Lofty ideas float abundantly within the halls of academe, but Dr. Louis Gomez takes his lofty ideas directly into Chicago urban schools.
Gomez, an associate professor of computer science at Northwestern University, is co-director of the Center for Learning Technologies in Urban Schools (LeTUS). The center, sponsored by the National Science Foundation, is a partnership among Northwestern University, the University of Michigan, Chicago Public Schools and Detroit Public Schools. The program helps provide the latest computing and networking technologies to schools as well as designing science curriculums that are project-based.
“We build curriculums through which students participate,” Gomez says. Students may have questions about health issues or about air or water quality or global climate changes. They choose a project, such as global climate changes, and learn more through sets of the latest data. “It’s the very same data that professional climate scientists use in their work,” Gomez says.
Gomez says LeTUS, in its fourth year, is the achievement he is most proud of. But he also co-directs the Learning Through Collaborative Visualization Project at Northwestern, which helps local schools develop curriculums that connect to other communities. Gomez also helped establish math and science academies at several urban schools, and saw excellent results among students who had participated compared with those who did not.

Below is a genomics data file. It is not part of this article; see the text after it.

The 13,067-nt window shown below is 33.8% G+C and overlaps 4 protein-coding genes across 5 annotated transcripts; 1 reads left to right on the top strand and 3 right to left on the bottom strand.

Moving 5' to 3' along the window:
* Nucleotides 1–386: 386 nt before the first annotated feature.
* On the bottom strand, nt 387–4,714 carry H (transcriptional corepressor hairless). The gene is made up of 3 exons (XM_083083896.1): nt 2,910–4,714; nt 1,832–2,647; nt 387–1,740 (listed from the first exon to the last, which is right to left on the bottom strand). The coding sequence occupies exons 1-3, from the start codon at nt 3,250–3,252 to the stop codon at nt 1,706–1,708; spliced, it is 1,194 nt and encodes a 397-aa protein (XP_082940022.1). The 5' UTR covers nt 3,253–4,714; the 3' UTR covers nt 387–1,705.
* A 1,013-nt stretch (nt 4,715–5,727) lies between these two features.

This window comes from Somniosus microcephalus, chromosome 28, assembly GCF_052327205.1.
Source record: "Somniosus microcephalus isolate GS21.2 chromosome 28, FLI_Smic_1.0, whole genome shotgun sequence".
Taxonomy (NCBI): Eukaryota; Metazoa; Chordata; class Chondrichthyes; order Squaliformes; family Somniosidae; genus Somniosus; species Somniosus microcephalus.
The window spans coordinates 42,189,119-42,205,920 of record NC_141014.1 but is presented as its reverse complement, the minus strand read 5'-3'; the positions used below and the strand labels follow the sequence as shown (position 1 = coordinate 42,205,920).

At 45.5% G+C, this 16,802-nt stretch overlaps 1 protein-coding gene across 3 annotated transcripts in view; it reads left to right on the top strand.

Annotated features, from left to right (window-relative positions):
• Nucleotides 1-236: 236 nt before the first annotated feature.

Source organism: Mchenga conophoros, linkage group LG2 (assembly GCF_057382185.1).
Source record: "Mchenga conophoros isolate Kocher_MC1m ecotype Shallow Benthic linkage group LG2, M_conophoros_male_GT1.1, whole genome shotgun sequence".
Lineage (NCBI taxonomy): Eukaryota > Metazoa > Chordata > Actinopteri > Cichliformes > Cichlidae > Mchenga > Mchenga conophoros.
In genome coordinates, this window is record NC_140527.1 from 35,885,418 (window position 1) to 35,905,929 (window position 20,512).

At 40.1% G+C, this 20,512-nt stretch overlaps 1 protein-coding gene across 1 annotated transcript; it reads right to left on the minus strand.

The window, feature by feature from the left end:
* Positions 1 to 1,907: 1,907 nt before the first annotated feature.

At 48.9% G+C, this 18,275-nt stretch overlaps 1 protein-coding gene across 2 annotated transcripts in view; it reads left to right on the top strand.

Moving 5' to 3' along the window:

Gomez, a professor of Learning Sciences at Northwestern, is a longtime member of the Institute for African American E-Culture.
“It’s been important for me as a professional researcher to interact with others. I’ve learned from a lot of powerful and insightful technologists,” he says. “I’ve also been able to point young scholars of color to IAAEC. They get their horizons expanded by seeing a lot of scholars of color doing important cutting-edge work.”
As for the digital divide, Gomez says it’s more of an idea divide.
“I think that (African Americans) have not had access to powerful uses of day-to-day technology as others have had. But a big part of technology is having access to powerful ideas. The digital divide is grounded in not having powerful ideas that are personally meaningful, being able to do things with technology,” he says. When commitments are made to provide technology to schools and communities, Gomez says, there also should be a commitment to training and understanding.
— By Eleanor Lee Yates
© Copyright 2005 by DiverseEducation.com